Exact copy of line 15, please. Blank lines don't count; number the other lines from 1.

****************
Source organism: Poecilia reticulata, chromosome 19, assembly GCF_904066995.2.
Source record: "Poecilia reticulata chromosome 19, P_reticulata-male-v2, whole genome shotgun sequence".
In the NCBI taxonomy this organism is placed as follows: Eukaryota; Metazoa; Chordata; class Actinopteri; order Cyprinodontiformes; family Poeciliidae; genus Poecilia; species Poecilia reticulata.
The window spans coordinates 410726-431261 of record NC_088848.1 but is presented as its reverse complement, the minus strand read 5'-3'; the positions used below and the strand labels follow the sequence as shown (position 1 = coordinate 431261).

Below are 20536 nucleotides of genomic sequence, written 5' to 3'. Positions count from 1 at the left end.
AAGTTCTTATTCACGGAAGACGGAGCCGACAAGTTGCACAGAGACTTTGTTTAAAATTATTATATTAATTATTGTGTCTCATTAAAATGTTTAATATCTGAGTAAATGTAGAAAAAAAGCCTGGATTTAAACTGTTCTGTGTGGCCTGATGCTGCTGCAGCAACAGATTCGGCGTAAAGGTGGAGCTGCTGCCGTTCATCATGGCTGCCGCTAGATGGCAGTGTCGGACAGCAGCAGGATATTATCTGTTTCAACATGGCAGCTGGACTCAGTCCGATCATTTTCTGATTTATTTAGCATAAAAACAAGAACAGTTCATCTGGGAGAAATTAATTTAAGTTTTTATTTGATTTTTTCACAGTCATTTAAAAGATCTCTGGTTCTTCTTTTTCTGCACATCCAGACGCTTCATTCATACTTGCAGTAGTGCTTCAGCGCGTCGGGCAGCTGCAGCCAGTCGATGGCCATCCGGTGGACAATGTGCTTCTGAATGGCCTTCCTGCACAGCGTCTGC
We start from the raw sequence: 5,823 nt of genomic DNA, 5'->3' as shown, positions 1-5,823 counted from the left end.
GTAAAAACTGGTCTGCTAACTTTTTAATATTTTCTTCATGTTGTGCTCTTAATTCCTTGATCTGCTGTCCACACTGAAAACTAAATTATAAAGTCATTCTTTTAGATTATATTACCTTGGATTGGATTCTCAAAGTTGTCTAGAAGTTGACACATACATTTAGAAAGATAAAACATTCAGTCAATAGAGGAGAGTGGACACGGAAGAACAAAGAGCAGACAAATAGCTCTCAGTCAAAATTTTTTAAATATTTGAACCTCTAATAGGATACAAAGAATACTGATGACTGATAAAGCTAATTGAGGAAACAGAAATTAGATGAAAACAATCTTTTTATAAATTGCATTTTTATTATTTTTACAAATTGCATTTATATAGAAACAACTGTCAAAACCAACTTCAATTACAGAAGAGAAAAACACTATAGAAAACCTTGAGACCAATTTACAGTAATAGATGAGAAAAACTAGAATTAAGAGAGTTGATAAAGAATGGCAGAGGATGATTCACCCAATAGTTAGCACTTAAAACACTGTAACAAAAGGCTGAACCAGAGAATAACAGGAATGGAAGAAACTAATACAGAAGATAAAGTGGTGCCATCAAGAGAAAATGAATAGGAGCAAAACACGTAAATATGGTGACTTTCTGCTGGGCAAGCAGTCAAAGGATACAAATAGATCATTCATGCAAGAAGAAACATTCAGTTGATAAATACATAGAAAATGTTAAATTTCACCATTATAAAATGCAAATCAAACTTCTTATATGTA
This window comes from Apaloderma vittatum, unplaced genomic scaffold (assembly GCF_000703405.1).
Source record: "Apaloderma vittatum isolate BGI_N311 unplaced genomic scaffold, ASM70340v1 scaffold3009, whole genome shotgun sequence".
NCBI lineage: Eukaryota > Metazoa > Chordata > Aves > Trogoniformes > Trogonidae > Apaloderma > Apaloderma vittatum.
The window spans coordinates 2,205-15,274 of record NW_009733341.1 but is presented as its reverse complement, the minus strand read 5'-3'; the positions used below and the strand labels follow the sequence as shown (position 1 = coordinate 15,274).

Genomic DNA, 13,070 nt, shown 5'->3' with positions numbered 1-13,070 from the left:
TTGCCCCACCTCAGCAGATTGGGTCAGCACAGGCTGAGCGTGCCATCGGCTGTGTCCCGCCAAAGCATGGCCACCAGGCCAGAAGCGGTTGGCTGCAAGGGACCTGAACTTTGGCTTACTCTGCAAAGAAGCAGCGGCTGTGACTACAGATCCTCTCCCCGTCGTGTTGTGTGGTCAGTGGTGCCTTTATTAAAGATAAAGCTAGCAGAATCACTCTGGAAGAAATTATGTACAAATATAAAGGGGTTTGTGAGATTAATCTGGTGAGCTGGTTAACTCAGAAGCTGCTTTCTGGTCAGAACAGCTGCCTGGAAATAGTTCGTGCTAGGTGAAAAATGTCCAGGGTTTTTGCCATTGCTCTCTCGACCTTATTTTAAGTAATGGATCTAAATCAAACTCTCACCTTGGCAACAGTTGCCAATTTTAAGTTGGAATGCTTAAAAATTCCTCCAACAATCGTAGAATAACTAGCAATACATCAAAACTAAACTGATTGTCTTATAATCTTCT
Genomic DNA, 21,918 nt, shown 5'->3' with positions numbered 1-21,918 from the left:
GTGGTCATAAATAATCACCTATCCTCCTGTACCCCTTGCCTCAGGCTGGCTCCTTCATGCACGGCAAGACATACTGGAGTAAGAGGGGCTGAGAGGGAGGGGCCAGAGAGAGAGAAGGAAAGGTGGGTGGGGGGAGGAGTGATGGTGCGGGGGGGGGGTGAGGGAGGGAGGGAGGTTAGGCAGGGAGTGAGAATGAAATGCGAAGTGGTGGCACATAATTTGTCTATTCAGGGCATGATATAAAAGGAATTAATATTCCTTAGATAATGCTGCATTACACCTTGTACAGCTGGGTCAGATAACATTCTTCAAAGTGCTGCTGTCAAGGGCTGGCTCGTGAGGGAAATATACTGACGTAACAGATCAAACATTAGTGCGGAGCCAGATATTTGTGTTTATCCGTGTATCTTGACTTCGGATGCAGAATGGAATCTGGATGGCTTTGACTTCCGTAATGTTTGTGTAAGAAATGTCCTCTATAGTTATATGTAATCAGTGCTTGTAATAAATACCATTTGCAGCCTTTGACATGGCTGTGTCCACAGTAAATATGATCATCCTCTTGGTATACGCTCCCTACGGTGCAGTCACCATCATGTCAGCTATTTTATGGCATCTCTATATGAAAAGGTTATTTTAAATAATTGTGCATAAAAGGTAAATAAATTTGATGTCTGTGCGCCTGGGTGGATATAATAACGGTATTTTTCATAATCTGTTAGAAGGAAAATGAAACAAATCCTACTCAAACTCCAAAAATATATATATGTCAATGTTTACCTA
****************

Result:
Genomic DNA, 21,918 nt, shown 5'->3' with positions numbered 1-21,918 from the left: